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Indo-Malay > Tropical and Subtropical Dry Broadleaf Forests >
Southeastern Indochina dry evergreen forests (IM0210)

Southeastern Indochina dry evergreen forests
Khao Yai National Park, Thailand
Photograph by Sean Austin


Indochina÷Vietnam, Cambodia, Laos, and Thailand, in Southeast Asia.
Tropical and Subtropical Dry Broadleaf Forests

48,000 square miles (124,300 square kilometers) -- about twice the size of West Virginia

· Paradise of the Past
· Special Features
· Did You Know?
· Wild Side
· Cause for Concern

Paradise of the Past

A visit to this ecoregion would be like stepping back in time, returning to an era when much more of Asia was filled with large animals such as tigers, Asian elephants, and Javan rhinoceroses. Today, this ecoregion still retains large, intact landscapes that allow these animals and many other species to survive. Unfortunately, plans are afoot to log these forests, so one day soon this wildlife paradise could truly be a thing of the past.

Special Features Special Features

These low hills contain a variety of plants that have adapted to the seasonal monsoon rains. Forests range from evergreen dry forests to semi-evergreen tracts dominated by dipterocarps, tall trees with leathery, evergreen leaves, and other species. The dense undergrowth is filled with shrubs such as tree ferns and chain fern rhizome. Epiphytes÷plants that grow on other plants÷are abundant here as well.

Did You Know?
The Javan rhinoceros is so difficult to spot that, to study them, scientists at Vietnamâs Cat Loc reserve have to set up cameras with infrared sensors to take photos of the animals at night. They know where to post cameras by observing clues such as dung droppings.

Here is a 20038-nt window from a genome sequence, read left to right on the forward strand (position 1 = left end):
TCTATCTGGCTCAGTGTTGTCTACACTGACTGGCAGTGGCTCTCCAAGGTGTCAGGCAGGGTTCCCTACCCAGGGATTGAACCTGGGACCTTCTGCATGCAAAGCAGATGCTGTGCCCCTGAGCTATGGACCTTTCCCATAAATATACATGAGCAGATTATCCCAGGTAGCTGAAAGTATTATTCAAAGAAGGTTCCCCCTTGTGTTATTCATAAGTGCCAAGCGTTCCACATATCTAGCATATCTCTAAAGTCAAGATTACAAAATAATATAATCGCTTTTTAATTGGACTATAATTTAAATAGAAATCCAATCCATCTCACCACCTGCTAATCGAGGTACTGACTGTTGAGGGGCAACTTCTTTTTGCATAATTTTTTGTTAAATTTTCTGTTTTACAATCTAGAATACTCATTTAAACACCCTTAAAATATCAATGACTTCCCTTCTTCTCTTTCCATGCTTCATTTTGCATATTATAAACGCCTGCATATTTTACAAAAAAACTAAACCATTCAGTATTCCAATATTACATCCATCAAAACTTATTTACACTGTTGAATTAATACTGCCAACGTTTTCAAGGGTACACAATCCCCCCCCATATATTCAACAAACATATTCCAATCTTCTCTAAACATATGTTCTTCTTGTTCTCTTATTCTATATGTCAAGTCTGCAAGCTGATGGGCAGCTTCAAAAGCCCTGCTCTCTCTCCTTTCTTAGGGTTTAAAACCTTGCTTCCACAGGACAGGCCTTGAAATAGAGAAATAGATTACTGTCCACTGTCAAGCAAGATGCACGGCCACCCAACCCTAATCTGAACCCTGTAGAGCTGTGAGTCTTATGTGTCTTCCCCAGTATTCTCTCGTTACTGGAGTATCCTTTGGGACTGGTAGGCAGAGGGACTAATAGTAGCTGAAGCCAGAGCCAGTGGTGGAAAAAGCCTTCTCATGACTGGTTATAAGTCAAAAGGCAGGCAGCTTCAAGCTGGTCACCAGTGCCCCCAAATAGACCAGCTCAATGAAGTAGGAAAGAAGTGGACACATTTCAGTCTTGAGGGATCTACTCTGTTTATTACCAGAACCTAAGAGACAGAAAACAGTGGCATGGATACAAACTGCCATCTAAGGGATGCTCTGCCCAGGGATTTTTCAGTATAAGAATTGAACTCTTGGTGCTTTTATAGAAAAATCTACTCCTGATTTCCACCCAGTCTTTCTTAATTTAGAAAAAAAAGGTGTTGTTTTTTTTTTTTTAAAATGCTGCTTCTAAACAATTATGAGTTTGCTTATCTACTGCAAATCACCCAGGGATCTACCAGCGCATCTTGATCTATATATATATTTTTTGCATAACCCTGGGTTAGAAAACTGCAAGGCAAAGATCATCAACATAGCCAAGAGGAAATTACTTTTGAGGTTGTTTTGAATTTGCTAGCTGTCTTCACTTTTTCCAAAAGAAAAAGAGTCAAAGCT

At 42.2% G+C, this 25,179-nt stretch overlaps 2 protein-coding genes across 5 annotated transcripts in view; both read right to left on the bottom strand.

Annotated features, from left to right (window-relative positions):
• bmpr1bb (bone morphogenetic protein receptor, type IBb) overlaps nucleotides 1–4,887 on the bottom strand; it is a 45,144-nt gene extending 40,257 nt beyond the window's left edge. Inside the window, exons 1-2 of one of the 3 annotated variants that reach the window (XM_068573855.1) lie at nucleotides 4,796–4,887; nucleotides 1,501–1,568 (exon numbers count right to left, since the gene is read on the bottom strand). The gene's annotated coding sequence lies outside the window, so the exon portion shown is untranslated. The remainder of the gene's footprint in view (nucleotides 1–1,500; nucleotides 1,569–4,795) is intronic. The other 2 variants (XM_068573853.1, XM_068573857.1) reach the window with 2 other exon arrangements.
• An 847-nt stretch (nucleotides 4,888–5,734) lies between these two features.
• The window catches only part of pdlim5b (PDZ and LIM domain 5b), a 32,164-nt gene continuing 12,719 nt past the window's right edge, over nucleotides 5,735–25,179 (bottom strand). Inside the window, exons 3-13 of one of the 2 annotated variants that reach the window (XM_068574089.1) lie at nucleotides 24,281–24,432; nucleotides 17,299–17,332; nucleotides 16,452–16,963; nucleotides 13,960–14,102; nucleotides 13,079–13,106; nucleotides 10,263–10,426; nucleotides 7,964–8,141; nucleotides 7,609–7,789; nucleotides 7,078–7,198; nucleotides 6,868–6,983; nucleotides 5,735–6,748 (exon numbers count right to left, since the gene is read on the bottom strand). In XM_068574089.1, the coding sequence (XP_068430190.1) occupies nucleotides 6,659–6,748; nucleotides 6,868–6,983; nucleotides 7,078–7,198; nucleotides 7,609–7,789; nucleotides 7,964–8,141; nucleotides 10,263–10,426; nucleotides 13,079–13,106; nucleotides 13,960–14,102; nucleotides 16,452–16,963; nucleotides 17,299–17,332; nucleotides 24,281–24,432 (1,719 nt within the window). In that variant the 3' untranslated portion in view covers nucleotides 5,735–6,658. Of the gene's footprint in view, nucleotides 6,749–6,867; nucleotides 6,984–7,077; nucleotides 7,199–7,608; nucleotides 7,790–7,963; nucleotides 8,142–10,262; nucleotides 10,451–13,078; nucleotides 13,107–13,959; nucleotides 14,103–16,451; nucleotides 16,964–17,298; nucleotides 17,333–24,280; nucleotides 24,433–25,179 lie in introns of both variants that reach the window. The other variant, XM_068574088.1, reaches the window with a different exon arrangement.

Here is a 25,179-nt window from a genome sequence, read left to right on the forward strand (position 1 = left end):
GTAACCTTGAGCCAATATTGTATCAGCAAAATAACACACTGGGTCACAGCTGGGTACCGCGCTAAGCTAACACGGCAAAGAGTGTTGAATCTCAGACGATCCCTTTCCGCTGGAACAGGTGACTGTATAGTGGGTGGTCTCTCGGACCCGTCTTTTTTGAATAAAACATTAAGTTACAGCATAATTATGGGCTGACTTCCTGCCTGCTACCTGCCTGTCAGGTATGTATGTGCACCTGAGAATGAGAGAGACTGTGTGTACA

Wild Side

Local Cambodians talk of a mythological forest man who has razor-sharp forearms that allow him to cut through the dense underbrush. But the real species that have adapted to this dense forest environment÷such as the regionâs largest carnivore, the tiger÷are even more wonderful. Although the tigerâs numbers have dropped significantly, this ecoregion overlaps with three high-priority tiger conservation areas. Asian elephants also have room to roam here. No less than 455 bird species live here too, including the endangered giant ibis and white-winged duck. Perhaps most significantly, this ecoregion harbors a small population of the critically endangered Javan rhinoceros. Considered the rarest large mammal in the world, the Javan rhinoceros is a solitary animal that closely resembles the great Indian rhinoceros, but is slightly smaller.

Cause for Concern

Although two thirds of this ecoregion have been cleared or degraded for plantations, especially in Vietnam and Thailand, habitat in Cambodia is relatively intact. Now that large-scale logging concessions in that country have been approved, however, this ecoregionâs conservation status has changed from relatively stable to critical. Continued hunting and the presence of old land mines and unexploded bombs also threaten wildlife.

For more information on this ecoregion, go to the World Wildlife Fund Scientific Report.

All text by World Wildlife Fund © 2001